The global economy is enjoying a strong and broad-based recovery, and will grow even faster in 2018.
The global economy is enjoying a strong and broad-based recovery, and will grow even faster in 2018.

Almost Every Country in Expansion Mode

Business investment tends to be more trade-heavy than government or consumer investment, helping perpetuate and reinforce that virtuous cycle of growth and trade demand

Almost Every Country in Expansion Mode

The robust health of the global economy has received significant press coverage in recent months. Beneath the headlines, there are a number of key trends that reinforce an optimistic view. The post-financial crisis cycle is morphing into a new phase of broader, more investment-led growth, which is reinforced by a resumption of expanding international trade.
After years of the global economy being beset by rolling economic crises, the breadth of economic growth conditions today is a welcome change. Survey data shows that almost every country is seeing expansion, a rare occurrence even from before the crisis. Broad growth is now intertwined in a virtuous cycle with rising trade volumes. Global exports are now up 5% from a year ago, and global container volumes are also up 7%, both increases are the fastest since 2011, David Stubbs wrote for Forbes Middle East.
Another encouraging aspect of the current growth is the fact that it is accompanied by elevated levels of consumer and business confidence. This more positive view of the world is starting to have real economic impacts.
Estimates of global capital spending (excluding China) show growth in investment volumes of close to 7% on an annual basis, a significant pick up from recent years. This holds out the tantalizing prospect that the drivers of this expansion are shifting from consumer purchases fueled by low interest rates, such as cars and homes, to investment by businesses into productive capital. This would have several positive implications for the economic cycle, and hence for investors in the Middle East who are exposed to it.

 Business Sentiment
After all, business investment tends to be more trade-heavy than government or consumer investment, helping perpetuate and reinforce that virtuous cycle of growth and trade demand. Both investment and trade are correlated with productivity growth, the return of which would be a major positive for markets and investors.
One sector that has been a drag on economy-wide business investment, has been in the commodities and basic materials sector. After a more than 40% decline from its peak in 2013, investment in those sectors by listed companies stabilized this summer. This stabilization reflects in part the improvement of the health of balance sheets amongst listed companies, but also the grind higher in the price of most commodities in the past year.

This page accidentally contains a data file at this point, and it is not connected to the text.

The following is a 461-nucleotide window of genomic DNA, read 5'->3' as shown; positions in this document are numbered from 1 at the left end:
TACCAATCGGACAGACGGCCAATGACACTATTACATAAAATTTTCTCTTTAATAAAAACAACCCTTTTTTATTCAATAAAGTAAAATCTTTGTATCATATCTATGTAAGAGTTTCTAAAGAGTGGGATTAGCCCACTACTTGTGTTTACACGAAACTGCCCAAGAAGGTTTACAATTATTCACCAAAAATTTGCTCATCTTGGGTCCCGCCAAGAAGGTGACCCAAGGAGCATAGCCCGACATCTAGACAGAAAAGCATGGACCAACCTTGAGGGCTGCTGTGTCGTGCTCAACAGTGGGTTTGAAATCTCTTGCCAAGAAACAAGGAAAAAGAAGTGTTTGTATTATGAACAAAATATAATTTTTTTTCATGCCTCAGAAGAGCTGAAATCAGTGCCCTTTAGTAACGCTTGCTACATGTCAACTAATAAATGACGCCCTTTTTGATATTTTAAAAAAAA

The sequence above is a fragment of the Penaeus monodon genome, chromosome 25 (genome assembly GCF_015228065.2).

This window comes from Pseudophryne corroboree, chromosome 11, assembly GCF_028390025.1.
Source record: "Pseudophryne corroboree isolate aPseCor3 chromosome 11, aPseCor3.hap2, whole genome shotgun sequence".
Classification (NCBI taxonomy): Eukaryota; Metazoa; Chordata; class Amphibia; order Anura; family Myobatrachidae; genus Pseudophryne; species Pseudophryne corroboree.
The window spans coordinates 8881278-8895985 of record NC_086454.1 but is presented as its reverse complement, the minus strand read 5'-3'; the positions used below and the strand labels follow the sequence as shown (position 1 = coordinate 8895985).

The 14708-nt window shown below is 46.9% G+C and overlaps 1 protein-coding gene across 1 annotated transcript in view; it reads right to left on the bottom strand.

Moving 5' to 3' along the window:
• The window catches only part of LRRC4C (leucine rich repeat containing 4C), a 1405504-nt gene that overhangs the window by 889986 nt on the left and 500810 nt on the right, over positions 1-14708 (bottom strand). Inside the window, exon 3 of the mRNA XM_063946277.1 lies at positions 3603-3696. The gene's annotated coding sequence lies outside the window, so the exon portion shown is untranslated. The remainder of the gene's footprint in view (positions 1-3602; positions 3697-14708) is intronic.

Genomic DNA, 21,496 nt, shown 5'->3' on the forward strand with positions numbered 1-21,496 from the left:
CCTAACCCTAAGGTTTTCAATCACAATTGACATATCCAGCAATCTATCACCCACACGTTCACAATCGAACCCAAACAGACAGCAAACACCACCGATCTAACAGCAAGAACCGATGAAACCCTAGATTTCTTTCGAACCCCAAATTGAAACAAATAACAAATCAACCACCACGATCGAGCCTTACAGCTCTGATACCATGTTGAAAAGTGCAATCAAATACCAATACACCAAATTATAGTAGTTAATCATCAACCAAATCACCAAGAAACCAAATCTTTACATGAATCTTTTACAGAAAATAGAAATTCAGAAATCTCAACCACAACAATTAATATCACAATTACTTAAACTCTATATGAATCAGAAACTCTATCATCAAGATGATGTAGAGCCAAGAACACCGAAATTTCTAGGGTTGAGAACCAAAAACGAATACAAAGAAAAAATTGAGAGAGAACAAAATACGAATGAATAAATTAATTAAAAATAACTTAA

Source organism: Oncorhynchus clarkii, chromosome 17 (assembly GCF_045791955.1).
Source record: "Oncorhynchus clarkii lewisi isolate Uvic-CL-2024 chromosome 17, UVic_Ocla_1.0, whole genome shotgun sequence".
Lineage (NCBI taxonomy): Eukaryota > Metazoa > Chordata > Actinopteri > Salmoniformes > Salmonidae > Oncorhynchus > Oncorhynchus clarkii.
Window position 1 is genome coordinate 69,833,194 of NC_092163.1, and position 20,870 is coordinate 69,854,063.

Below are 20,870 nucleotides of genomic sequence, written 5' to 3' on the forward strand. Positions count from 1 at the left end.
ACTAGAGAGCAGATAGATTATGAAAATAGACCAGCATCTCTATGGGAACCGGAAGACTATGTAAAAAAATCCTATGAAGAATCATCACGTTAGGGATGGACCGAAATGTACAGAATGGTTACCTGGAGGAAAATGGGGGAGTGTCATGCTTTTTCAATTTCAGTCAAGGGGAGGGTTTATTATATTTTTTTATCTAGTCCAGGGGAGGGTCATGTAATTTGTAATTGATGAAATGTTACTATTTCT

The Middle East is an obvious beneficiary of that trend, but any relief delivered by global markets should not halt the drive towards economic and investment diversification across the region. Certainly, the international investment opportunities are still apparent for those investors looking beyond home markets.
As labor markets tighten, countries are either going to get inflation, increased labor force participation or faster productivity growth. It will probably be a combination of all three, but which one dominates will determine the future of the cycle. A sustained rise in inflation will likely pressure central banks to exit their supportive policies faster than currently envisioned, with significant consequences for asset markets.
On the other hand, if recent signs of productivity pick up are sustained, then estimations about the remaining duration of the cycle will have to be expanded. For now, the shifting drivers of this economic cycle are an encouragement to stay invested, whilst waiting to see how the next phase plays out.

  Growth Faster in 2018
The global economy is enjoying a strong and broad-based recovery, and will grow even faster in 2018, but there are still risks that need attention, according to International Monetary Fund Chief Christine Lagarde.
In an exclusive interview during a two-day visit to Singapore, Lagarde pointed out that about 75% of the world economy is now growing. Moreover, the drivers of the recovery are “not only the usual suspects of domestic consumption and trade, but also investment—which had been lagging for many years”.
However, Lagarde added that concerns remain about the 40-odd countries that are not participating in the global recovery, most of them in sub-Saharan Africa. “We also need to be concerned about growth potential, which is certainly lower than we would like to see,” she said, “and that has to do with productivity issues—productivity is still quite low.”
In its latest World Economic Outlook report released last month, the IMF raised its forecasts for global economic growth to 3.6% this year and 3.7% in 2018, compared with 3.2% in 2016.


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